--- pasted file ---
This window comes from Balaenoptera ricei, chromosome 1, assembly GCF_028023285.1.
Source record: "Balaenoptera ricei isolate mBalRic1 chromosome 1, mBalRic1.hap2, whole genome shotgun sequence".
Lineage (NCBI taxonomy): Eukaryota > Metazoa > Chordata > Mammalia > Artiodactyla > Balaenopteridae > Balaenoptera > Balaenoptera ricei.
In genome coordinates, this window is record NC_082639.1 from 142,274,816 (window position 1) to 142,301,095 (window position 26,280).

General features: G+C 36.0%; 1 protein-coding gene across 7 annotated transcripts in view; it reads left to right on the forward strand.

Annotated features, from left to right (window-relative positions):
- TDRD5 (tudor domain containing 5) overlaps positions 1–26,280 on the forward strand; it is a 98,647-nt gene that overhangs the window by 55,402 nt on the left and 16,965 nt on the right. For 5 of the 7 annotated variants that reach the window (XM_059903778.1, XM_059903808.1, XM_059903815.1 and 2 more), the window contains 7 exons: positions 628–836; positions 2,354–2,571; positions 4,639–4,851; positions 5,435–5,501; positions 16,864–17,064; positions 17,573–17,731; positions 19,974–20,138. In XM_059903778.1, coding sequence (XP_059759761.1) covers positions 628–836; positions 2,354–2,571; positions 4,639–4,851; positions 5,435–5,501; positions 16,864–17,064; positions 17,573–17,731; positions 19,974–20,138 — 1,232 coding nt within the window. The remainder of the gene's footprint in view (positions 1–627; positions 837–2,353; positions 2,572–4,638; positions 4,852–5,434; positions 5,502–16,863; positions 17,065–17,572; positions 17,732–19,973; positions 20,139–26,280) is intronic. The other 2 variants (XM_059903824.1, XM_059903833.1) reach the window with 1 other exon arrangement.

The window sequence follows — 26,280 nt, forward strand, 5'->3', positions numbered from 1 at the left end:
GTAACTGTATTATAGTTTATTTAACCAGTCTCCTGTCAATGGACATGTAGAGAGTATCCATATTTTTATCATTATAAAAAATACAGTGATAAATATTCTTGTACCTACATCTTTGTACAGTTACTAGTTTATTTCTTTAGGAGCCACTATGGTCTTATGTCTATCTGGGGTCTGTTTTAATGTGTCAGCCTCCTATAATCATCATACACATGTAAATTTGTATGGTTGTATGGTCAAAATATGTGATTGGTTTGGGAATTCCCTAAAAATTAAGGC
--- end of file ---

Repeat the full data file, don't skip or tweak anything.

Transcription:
This window comes from Balaenoptera ricei, chromosome 1, assembly GCF_028023285.1.
Source record: "Balaenoptera ricei isolate mBalRic1 chromosome 1, mBalRic1.hap2, whole genome shotgun sequence".
Lineage (NCBI taxonomy): Eukaryota > Metazoa > Chordata > Mammalia > Artiodactyla > Balaenopteridae > Balaenoptera > Balaenoptera ricei.
In genome coordinates, this window is record NC_082639.1 from 142,274,816 (window position 1) to 142,301,095 (window position 26,280).

General features: G+C 36.0%; 1 protein-coding gene across 7 annotated transcripts in view; it reads left to right on the forward strand.

Annotated features, from left to right (window-relative positions):
- TDRD5 (tudor domain containing 5) overlaps positions 1–26,280 on the forward strand; it is a 98,647-nt gene that overhangs the window by 55,402 nt on the left and 16,965 nt on the right. For 5 of the 7 annotated variants that reach the window (XM_059903778.1, XM_059903808.1, XM_059903815.1 and 2 more), the window contains 7 exons: positions 628–836; positions 2,354–2,571; positions 4,639–4,851; positions 5,435–5,501; positions 16,864–17,064; positions 17,573–17,731; positions 19,974–20,138. In XM_059903778.1, coding sequence (XP_059759761.1) covers positions 628–836; positions 2,354–2,571; positions 4,639–4,851; positions 5,435–5,501; positions 16,864–17,064; positions 17,573–17,731; positions 19,974–20,138 — 1,232 coding nt within the window. The remainder of the gene's footprint in view (positions 1–627; positions 837–2,353; positions 2,572–4,638; positions 4,852–5,434; positions 5,502–16,863; positions 17,065–17,572; positions 17,732–19,973; positions 20,139–26,280) is intronic. The other 2 variants (XM_059903824.1, XM_059903833.1) reach the window with 1 other exon arrangement.

The window sequence follows — 26,280 nt, forward strand, 5'->3', positions numbered from 1 at the left end:
GTAACTGTATTATAGTTTATTTAACCAGTCTCCTGTCAATGGACATGTAGAGAGTATCCATATTTTTATCATTATAAAAAATACAGTGATAAATATTCTTGTACCTACATCTTTGTACAGTTACTAGTTTATTTCTTTAGGAGCCACTATGGTCTTATGTCTATCTGGGGTCTGTTTTAATGTGTCAGCCTCCTATAATCATCATACACATGTAAATTTGTATGGTTGTATGGTCAAAATATGTGATTGGTTTGGGAATTCCCTAAAAATTAAGGC